In a conversation with MomsTEAM CEO Brooke de Lench, Cindy Parlow, former US Olympic Women's Soccer player and current coach of the Portland Thorns Football Club, a new franchise in the new National Women's Soccer League, and spokesperson for the King Devick test, said she feels the King-Devick test would have helped identify many of the concussions she received while playing soccer. She plans on utilizing the K-D test as a sideline test for her team when they begin play this spring.
Particular value in youth sports seen
"It is very exciting to potentially have an objective, rapid sideline screening tool for diagnosing concussion that is quick, simple and easy to administer. Timely early detection of concussion is important in properly treating concussion," said the study's senior author, Christina Master, MD. "This test has the potential to be a very useful sideline test for athletes and we are looking at its utility in the pediatric and adolescent population where it may be very helpful because there are often no medical personnel on the sidelines of youth competitions." Indeed, the test has shown such promise for sideline assessment of concussion that consumer advocate Ralph Nader is now calling for its mandatory use at all levels of sports, from the pros down to youth leagues. (11)
While more extensive testing can capture post-concussion syndrome symptoms and deficits, these tests may be influenced by other factors such as intellectual ability or depression. The King-Devick Test has the benefit of providing objective baseline and post-injury data for rapid comparison. This may help athletic trainers and coaches determine whether players should be removed from games.
Note: the study was funded in part by a grant from the National Eye Institute. No funding came from King-Devick.
1. Galetta M, et al. Saccades and memory: Baseline associations of the King-Devick and SCAT2 SAC tests in professional ice hockey players. J Neurol Sci 2013;http://dx.doi.org/10.1016/j.jns.2013.02.008.
2. Galetta KM, Barret J, Allen M, et. al. The King-Devick test as a determinant of head trauma and concussion in boxers and MMA fighters. Neurology 2011;76:1456-1462.
3. Galetta K, et al. The King-Devick test and sports-related concussion: Study of a rapid visual screening tool in a collegiate cohort. J Neurol Sci 2011;309(1):34-39.
4. King D, Clark T, Gissane C. Use of a rapid visual screening tool for the assessment of concussion in amateur rugby league: A pilot study. J Neurol Sci 2012;320(1-2):16-21.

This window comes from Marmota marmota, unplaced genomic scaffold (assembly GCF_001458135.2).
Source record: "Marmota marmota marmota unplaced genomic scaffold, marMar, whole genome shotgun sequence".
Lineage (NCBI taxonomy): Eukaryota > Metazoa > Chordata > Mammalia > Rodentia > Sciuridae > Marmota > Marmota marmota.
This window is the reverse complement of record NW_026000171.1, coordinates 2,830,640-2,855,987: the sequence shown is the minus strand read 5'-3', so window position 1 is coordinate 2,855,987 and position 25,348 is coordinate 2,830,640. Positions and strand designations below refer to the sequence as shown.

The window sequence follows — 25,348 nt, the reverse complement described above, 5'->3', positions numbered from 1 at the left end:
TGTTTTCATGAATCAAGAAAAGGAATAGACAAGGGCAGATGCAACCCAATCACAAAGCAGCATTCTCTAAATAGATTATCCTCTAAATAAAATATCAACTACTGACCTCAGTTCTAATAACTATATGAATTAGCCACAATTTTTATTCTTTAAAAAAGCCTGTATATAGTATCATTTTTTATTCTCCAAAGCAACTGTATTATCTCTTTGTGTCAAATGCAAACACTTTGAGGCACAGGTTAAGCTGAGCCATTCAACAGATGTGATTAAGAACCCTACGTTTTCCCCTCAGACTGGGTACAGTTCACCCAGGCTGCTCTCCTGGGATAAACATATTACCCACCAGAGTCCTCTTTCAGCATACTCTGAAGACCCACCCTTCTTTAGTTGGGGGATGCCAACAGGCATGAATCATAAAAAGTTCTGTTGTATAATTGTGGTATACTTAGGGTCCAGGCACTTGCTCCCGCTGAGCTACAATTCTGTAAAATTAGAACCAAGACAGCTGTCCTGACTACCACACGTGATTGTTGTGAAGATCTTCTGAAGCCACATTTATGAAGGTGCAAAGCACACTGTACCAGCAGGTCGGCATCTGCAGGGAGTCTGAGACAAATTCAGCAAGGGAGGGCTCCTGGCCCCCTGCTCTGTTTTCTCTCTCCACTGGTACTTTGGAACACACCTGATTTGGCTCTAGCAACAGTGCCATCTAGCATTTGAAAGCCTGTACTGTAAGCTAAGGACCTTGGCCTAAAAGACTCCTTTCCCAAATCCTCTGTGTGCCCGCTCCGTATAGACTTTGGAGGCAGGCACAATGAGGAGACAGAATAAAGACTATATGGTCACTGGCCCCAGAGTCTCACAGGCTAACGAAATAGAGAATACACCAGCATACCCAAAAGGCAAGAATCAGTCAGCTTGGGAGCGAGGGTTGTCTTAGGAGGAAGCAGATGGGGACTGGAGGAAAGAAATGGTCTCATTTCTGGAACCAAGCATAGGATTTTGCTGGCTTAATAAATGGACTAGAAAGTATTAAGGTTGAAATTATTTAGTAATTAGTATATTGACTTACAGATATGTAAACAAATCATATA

5. King D, Brughelli M, Hume P, Gissane C. Concussions in amateur rugby union identified with the use of a rapid visual screening tool. J Neurol Sci 2013, http://dx.doi.org/10.1016/j.jns.2013.01.012 (published online ahead of print)(accessed February 14, 2013)
6. Dziemianowicz M, Kirschen MP, Pukenas BA, Laudano E, Balcer LJ, Galetta SL. Sport-Related Concussion Testing. Curr Neurol Neurosci Rep 2012 (published online July 13, 2012)(DOI:10.1007/s11910-012-0299-y)
7. Anderson B, Pomerantz W, Mann J, Gittelman M. "I Can't Miss the Big Game": High School (HS) Football Players' Knowledge and Attitudes about Concussions. Paper presented at the Annual meeting of the Pediatric Academic Societies, Washington, D.C. May 6, 2013.
8. "Concussion Confidential" ESPN The Magazine (http://sports.espn.go.com/espn/news/story?id=5925876)(accessed December 21, 2010).
9. Echlin P, Tator C, et al. A prospective study of physician-observed concussions during junior ice hockey: implications for incidence rates. Neurosurg Focus 2010;29(5):E4.
10. Echlin PS, Skopelja EN, Worsley R, et. al. A prospective study of physician-observed concussion during a varsity university ice hockey season: incidence and neuropsychological changes. Neurosurg Focus 2012;33(6):E2
11. "Ralph Nader Calls For Mandatory Implementation of King-Devick Concussion Test in High School and Youth Sports" (ttp://leagueoffans.org/2011/08/25/ralph-nader-calls-for-mandatory-implementation-of-king-devick-concussion-test-in-high-school-and-youth-sports/) (accessed August 25, 2011)
12. Cantu R and Hyman M. Concussions and Our Kids (Houghton Mifflin Harcourt 2012), p. 63.
Posted June 11, 2013